By changing the geometry by 10mm or so in the location, we can minimize the sliding element and save considerably on friction. Because the combustion chamber is much smaller than in the 250cc engine, it is hard to fit everything in. We made our piston crowns much differently than in the first generation. In piston design, there is a whole science involved in where to put the center of gravity of the piston. Because we anticipated quite a number of changes to optimize the combustion process, right now, according to FEV, there is almost as much available friction improvement at drive cycle loads for just changing the center of gravity of the piston as there is for the sliding friction.

—Monty Cleeves

On the emissions side, noted Cleeves, Pinnacle can run its engine efficiently enough at at a low enough temperature to avoid the need for a three-way catalyst to meet Euro 6. Right now, the emissions standard in the target market is Euro 4.

They [the partner] are already running two-way catalysts to deal with CO and hydrocarbons. We look in good shape to meet emissions requirements. That said, we’re not satisfied with the hydrocarbon emissions. A catalyst could take care of it, but we’ll get a little more efficiency if we get the HCs cleaned up. We’re looking at piston crown development and flame speed optimization.

—Monty Cleeves

While Pinnacle is first looking to the lower power applications, Cleeves suggests that there is a major opportunity for the engine as propulsion for the bottom half of three-quarters of the expanding automotive market in Asia—those customers who can’t afford a hybrid or a PHEV.

This combination of variable compression ratio and our operating mode gets us huge fuel economy wins. We did another study with FEV, projecting our data onto a turbo downsized application; we get nearly 50% improvements in common automobiles. This is light load fuel economy, so its largely impacted by our ability to downsize, and VCR allows us to put out tremendous power density. We end up being a real natural for the basic automobile. That’s what needed all over Asia.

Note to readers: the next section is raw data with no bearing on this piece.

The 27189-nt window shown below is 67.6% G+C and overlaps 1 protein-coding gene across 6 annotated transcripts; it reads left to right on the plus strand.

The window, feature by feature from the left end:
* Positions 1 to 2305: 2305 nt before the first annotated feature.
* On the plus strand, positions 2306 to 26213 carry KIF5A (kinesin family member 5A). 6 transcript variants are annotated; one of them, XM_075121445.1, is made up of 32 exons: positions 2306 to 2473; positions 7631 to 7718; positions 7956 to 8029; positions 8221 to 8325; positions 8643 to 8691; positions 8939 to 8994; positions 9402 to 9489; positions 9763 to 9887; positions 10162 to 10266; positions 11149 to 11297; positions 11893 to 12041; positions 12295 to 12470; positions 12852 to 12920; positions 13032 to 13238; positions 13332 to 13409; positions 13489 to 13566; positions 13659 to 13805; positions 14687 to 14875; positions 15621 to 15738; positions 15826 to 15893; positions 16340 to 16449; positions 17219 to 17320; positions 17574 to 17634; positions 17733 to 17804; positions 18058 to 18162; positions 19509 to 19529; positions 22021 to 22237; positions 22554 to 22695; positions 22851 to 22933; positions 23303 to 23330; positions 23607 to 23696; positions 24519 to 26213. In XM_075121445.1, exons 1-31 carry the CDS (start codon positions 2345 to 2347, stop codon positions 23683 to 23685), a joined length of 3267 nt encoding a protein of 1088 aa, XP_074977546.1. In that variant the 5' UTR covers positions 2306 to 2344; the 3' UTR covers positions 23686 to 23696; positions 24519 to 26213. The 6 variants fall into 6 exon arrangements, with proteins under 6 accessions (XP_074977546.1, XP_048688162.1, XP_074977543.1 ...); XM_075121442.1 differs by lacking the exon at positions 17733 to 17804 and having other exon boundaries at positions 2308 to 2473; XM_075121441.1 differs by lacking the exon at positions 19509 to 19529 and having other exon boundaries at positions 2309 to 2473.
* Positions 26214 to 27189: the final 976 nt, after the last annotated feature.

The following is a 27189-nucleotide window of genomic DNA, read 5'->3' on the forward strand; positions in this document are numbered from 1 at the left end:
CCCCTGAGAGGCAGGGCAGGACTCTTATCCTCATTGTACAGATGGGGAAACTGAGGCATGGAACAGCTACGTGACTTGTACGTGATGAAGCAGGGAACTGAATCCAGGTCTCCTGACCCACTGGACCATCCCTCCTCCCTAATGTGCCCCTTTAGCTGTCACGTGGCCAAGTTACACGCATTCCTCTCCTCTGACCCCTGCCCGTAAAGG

—Monty Cleeves

October 25, 2012 in Engines, Fuel Efficiency | Permalink | Comments (4) | TrackBack (0)

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Comments

This is an engine that must have 2 crankshafts instead of one so this is costly and complicated. I think that it will fail unfortunatly even if i would like to have a 27% improvement in fuel economy. This is too big a construction, this is weaker and can fail easilly on the real road because it has 2 crankshafts so it's less strong mechanically. I checked their film on youtube and the prototype just run on a dyno and it haven't been tested in a vehicle on the road.

http://www.youtube.com/watch?v=bpwvEHaVXEo

http://www.youtube.com/watch?v=1VnCBkaYa0Y

http://www.youtube.com/watch?v=LhogYIFm_ZA

Actually, the engine has been undergoing in-vehicle development testing in Asia for quite some time now. Videos haven't been posted for confidentiality reasons. As far as the cost / complexity / size of a two-crankshaft solution, the crankshafts are smaller than the single crankshaft in a traditional architecture of a similar displacement. The cylinder head is eliminated. Both of these allow an engine that fits in the same volume for a comparable cost.

Somewhere in the US patents of dual opposed pistons is a recent one with no crankshafts and electrically activated pistons. There is also an early US patent for a mechanical dual piston four stroke cycle engine with single shaft. In the UK there was the production commerknocker? that got lost with a US takeover of the company. The earlier airspring balanced Pescara engines had years of production.

The three shaft DELTIC engines were a great success but complicated repairs. The last test of the type used a small jet engine as a supercharger for very high power density.

The INNAS NOAX with no crankshaft and hydraulic activation promises the best value as hydraulic hybrids can now have better efficiencies and performance than any other type of automobile at lower cost thanks to the inventor of one type of wave power who invented digital displacement motors for highest efficiencies and created Artemis which demonstrated cars that used as low as half the gasoline for the same or better performance. A smaller engine was not tried but could be much more efficient with adequate performance. ..HG..

Im 51 years old and it's the 100th new engine discovery i heard since im 8 years old. Please put one of these improved gasoline engine into a car and do multiple test runs on the highway, in hills, in town and on the highway at 70 mph for hours and hours and ten or twenty tousand miles before bashing my ears with el-cheapo pr propanganda.